New Year’s Eve..

According to Webster: eve, The evening preceding a special day, such as a holiday.

New Year’s Eve is observed annually on December 31, the final day of any given year in the Gregorian calendar. In modern societies, New Year’s Eve is often celebrated at social gatherings, during which participants dance, eat, consume alcoholic beverages, and watch or light fireworks to mark the incoming year. The observance of New Year’s Eve generally extends through midnight of January 1 (New Year’s Day).

NORTH AMERICA…

United States

Since 1907 the “ball dropping” on top of One Times Square in New York City is a major component of the New Year celebration. The 11,875-pound (5,386 kg), 12-foot (3.7 m) diameter Waterford crystal ball located high above Times Squareis lowered, starting at 11:59:00 pm and reaching the bottom of its tower sixty seconds later, at the stroke of midnight. (After fifty seconds has passed, the crowd will count down the final ten seconds along with the hosts of various New Year’s Eve shows. Toshiba’s Times Square advertising screen will also tell the viewers when the New Year officially starts, which debuted in the 2009-10 edition.) From 1981 to 1988, the city dropped a large apple in recognition of its nickname as “the Big Apple”. Similar ball drops are performed in many towns and cities across the United States. The custom derives from the time signal that used to be given at noon in harbors.

First Night…

Over 60 cities nationwide celebrate First Night, a non-alcohol family-friendly New Year’s Celebration, generally featuring performing artists, community events, parades, and fireworks displays to celebrate the New Year.

Canada…

In Canada, New Year’s traditions and celebrations vary from region to region. Generally, New Year’s Eve (‘New Year’s Eve Day’ or Veille du Jour de l’An in French) in Canada is a social holiday. In major metropolitan and tourist destinations such as Toronto, Niagara Falls, and Montreal, the holiday is celebrated with major celebrations and fireworks. Other New Year’s Eve celebrations such as late-night partying, sporting events and concerts are major events in these cities and other places around Canada. In some areas, such as in rural Quebec, people ice fish and drink with their friends until the early hours of January 1.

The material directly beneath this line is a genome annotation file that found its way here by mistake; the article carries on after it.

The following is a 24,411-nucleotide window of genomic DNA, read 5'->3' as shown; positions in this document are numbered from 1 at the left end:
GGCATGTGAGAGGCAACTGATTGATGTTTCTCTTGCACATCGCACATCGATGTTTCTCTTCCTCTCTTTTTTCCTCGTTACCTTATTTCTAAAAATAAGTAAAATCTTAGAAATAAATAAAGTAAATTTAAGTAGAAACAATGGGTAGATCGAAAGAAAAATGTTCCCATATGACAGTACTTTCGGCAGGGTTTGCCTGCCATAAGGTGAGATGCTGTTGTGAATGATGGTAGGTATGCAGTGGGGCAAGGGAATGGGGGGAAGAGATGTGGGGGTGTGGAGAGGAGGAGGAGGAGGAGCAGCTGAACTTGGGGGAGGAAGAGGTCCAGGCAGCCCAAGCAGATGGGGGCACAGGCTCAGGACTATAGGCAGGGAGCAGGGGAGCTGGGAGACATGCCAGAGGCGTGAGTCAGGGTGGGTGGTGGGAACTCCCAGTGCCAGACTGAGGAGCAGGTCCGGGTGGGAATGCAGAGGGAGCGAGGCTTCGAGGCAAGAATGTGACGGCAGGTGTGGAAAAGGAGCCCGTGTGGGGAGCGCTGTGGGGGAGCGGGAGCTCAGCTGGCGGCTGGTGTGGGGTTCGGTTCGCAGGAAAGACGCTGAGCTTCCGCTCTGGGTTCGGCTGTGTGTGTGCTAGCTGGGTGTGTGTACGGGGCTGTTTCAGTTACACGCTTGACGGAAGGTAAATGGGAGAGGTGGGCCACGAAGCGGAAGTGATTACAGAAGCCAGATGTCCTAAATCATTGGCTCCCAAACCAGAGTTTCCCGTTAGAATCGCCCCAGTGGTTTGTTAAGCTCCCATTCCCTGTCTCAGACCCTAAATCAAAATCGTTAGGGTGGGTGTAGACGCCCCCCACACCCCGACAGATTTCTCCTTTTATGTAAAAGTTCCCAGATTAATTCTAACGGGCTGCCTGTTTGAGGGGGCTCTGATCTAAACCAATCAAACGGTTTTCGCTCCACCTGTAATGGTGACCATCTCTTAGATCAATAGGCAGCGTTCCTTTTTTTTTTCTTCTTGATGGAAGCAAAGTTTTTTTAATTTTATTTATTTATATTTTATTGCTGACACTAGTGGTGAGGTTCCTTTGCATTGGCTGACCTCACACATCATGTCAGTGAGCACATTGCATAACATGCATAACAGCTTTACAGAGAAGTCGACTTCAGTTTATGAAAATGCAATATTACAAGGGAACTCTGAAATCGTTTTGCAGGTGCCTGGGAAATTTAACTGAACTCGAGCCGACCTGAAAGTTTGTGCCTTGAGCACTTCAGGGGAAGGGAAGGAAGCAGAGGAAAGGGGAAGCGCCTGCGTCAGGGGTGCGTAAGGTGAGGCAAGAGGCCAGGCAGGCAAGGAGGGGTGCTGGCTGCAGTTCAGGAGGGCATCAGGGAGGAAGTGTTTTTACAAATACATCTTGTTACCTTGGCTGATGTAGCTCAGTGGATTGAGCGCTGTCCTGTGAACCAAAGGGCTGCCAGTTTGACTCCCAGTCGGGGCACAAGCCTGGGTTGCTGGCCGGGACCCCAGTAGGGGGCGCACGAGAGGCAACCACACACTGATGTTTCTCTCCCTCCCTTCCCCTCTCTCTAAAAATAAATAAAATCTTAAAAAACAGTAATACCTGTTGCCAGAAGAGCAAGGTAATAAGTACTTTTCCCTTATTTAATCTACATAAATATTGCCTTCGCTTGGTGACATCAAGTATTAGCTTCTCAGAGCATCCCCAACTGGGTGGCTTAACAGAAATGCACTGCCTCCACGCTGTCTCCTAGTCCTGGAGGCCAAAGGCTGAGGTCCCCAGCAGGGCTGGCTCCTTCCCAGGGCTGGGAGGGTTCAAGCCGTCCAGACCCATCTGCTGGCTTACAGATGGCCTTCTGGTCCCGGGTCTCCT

Mexico…

Mexicans celebrate New Year’s Eve, Año Nuevo in Spanish, by downing a grape with each of the twelve chimes of the bell during the midnight countdown, while making a wish with each one. Mexican families decorate homes and parties, during New Year’s, with colors such as red, to encourage an overall improvement of lifestyle and love, yellow to encourage blessings of improved employment conditions, green to improve financial circumstances and white to improved health. Mexican sweet bread is baked with a coin or charm hidden in the dough. When the bread is served, the recipient whose slice contains the coin or charm is believed to be blessed with good luck in the new year.

Another Mexican tradition is making a list of all the bad or unhappy events from the current year; before midnight, this list is thrown into a fire, symbolizing the removal of negative energy from the new year. At the same time, thanks is expressed for all the good things had during the year that is coming to its end so that they will continue to be had in the new year.

Mexicans celebrate by having a late-night dinner with their families, the traditional meal being turkey and mole, a tradition which has now spanned worldwide. Those who want to party generally go out afterwards, to local parties or night clubs. In Mexico City there is a street festival on New Year’s Eve; celebrations center around the Zocalo, the city’s main square. Celebrations include firecrackers, fireworks and sparklers and shouts of  “¡Feliz año nuevo!”

STAY SAFE AND WELL..

..I’LL BE BACK TOMORROW.

Crusader Rabbit… 

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